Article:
Monday, February 7

The Best Mindf**k Is The One Not Labeled "This Is a Mindf**k"

US Army: controversial payments to reporters overseas (Editors Weblog, from E&P which got it off the AP wire.)
The Associated Press reports on a new investigation by the Pentagon into the military's practice of paying journalists to write articles and commentary for a Web site particularly aimed at influencing public opinion in the Balkans. The Balkans website, called Southeast European Times, as well as a second with similar intentions called Magharebia, aimed at audiences in North Africa, have no immediate obvious connection to the U.S. government. Yet each site contains a linked disclaimer that says they are "sponsored by the U.S. European Command." The command is an organization based in Germany responsible for U.S. forces and military activities in Europe and parts of Africa. Both websites constitute what the military calls "information operations," designed to counter what the Pentagon considers misinformation circulating in the international news media. The Pentagon's use of the web sites has raised questions about blurring the lines between legitimate news and what some may consider government propaganda.

This should not shock anyone, though it should continue to disgust us. On my old Blogalization blog--I still have to import all the old entries into the new site--I translated an interview in Brazilian paper with a former FBI senior agent at the U.S. Embassy in Brazil who said bluntly that his main job was manipulating the press in favor of U.S. interests.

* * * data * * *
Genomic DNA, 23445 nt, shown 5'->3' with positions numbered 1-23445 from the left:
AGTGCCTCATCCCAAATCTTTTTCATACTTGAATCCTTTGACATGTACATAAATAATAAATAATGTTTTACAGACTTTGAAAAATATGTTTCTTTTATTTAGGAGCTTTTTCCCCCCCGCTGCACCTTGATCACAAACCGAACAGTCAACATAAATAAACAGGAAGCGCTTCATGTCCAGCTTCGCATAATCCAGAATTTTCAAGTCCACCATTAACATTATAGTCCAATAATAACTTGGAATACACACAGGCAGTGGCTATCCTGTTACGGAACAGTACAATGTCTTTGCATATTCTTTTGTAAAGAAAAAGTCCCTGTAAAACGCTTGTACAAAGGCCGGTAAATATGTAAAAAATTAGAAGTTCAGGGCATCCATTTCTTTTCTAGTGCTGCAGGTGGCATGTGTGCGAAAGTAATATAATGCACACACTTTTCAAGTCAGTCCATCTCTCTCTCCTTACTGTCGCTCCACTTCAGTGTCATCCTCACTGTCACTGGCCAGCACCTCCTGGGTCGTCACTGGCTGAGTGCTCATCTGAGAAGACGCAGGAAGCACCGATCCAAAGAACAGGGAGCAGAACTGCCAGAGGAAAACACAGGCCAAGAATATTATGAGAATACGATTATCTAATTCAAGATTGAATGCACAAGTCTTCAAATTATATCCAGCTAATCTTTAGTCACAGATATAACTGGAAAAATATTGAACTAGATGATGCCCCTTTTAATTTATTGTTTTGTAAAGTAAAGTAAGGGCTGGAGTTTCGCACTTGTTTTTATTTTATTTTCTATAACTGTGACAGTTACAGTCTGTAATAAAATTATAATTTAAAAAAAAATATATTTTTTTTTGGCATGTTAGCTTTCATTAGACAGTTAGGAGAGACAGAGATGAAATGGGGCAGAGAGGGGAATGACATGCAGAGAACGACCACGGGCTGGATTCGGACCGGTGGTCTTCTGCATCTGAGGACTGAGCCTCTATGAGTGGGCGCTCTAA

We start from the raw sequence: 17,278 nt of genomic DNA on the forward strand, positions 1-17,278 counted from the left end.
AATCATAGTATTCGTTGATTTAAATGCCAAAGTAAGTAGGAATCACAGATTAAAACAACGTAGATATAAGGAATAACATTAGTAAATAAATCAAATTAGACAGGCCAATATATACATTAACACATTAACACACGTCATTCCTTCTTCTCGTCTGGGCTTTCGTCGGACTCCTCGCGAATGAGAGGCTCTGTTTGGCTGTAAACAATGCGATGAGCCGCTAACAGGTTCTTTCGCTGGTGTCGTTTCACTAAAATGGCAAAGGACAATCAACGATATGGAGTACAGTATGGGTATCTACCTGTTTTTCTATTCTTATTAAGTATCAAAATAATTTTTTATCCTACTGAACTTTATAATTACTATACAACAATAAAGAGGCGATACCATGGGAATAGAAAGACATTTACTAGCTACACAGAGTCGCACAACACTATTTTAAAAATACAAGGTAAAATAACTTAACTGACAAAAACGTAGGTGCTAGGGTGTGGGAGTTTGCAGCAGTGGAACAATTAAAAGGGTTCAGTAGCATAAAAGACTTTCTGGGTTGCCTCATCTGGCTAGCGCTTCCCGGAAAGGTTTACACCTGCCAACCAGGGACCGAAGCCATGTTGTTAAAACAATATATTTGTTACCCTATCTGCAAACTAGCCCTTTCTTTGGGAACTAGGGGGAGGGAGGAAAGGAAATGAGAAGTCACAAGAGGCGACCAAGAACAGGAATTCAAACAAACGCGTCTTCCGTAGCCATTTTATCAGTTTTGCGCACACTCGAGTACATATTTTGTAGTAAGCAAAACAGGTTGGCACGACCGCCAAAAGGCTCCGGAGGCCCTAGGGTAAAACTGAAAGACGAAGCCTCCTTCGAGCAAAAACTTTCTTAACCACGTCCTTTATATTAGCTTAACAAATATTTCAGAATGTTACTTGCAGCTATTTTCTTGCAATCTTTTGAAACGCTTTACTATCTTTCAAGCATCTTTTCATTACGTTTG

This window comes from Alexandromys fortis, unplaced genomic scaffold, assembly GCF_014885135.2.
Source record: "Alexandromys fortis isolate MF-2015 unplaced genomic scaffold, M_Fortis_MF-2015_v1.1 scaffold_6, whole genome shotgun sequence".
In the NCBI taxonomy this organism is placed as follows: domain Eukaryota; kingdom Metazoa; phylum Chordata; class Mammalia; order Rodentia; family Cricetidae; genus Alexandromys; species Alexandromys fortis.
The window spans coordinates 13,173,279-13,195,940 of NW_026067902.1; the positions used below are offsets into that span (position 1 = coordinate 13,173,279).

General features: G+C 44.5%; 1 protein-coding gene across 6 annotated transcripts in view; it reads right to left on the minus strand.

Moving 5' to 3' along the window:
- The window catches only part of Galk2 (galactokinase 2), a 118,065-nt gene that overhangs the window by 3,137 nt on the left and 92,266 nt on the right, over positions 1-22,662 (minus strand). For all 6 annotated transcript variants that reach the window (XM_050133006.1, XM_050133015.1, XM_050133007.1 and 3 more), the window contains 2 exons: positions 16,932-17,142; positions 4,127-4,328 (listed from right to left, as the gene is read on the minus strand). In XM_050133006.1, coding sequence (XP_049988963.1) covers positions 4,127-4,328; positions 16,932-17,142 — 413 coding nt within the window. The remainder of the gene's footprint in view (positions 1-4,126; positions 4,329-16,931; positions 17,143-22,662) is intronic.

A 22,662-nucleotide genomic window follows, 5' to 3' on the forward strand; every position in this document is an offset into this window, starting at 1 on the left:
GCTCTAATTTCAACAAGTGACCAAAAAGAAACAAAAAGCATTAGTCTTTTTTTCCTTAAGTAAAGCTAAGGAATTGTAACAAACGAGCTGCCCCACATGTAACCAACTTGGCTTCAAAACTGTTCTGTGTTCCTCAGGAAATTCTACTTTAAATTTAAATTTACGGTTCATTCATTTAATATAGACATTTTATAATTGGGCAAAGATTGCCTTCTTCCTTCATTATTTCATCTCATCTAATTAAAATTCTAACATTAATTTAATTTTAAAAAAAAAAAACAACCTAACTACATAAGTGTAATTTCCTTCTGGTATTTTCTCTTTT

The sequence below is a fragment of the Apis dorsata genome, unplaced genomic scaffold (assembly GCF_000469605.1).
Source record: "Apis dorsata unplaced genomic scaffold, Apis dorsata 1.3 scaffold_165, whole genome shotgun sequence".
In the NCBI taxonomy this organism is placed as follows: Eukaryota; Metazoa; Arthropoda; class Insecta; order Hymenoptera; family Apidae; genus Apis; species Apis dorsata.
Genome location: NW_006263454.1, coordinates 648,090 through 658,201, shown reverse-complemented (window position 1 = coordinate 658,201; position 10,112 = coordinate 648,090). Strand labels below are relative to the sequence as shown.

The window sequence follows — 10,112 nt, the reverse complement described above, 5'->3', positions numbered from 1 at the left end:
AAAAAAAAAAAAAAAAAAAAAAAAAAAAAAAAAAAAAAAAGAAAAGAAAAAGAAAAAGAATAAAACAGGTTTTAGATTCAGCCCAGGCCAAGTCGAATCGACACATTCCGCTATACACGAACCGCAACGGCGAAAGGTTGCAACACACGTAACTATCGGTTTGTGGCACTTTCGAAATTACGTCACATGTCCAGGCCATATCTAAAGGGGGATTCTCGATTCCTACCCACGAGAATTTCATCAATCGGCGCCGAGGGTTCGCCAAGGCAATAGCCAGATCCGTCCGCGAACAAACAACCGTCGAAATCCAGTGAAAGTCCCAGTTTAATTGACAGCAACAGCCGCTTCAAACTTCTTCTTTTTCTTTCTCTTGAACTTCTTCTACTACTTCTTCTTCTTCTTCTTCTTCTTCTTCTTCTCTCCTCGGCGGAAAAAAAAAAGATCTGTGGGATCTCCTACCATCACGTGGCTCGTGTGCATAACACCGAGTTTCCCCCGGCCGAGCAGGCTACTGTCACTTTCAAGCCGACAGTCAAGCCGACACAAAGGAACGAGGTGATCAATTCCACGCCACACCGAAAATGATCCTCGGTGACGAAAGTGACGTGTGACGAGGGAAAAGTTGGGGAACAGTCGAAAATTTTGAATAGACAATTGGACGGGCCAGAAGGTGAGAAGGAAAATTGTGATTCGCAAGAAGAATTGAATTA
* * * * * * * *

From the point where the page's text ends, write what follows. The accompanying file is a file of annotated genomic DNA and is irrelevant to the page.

Heck, if the Web site had a disclaimer saying "This site brought to you by your friendly neighborhood smart-bomb-dropping gringo," then ethically, they're all right. Here's how they work, according to the AP/E&P story:

Kaufman said information warfare experts at European Command do not edit the stories written by contributing journalists for Southeast European Times, but they ?review? the stories after they are processed by Anteon editors, and they sometimes change the headlines. He cited as an example a proposed headline that originally read, ?Croatian Prime Minister Remembers Holocaust Victims,? which European Command changed to ?Croatian Prime Minister Remarks on Dangers of Extremism,? which Kaufman said ?more closely reinforced? the U.S. message.

That's actually not so awfully bad, if true. Of course, this Pentagon has a reputation for epistemological equivocation--i.e., lying their asses off--so we'll have to stay tuned.

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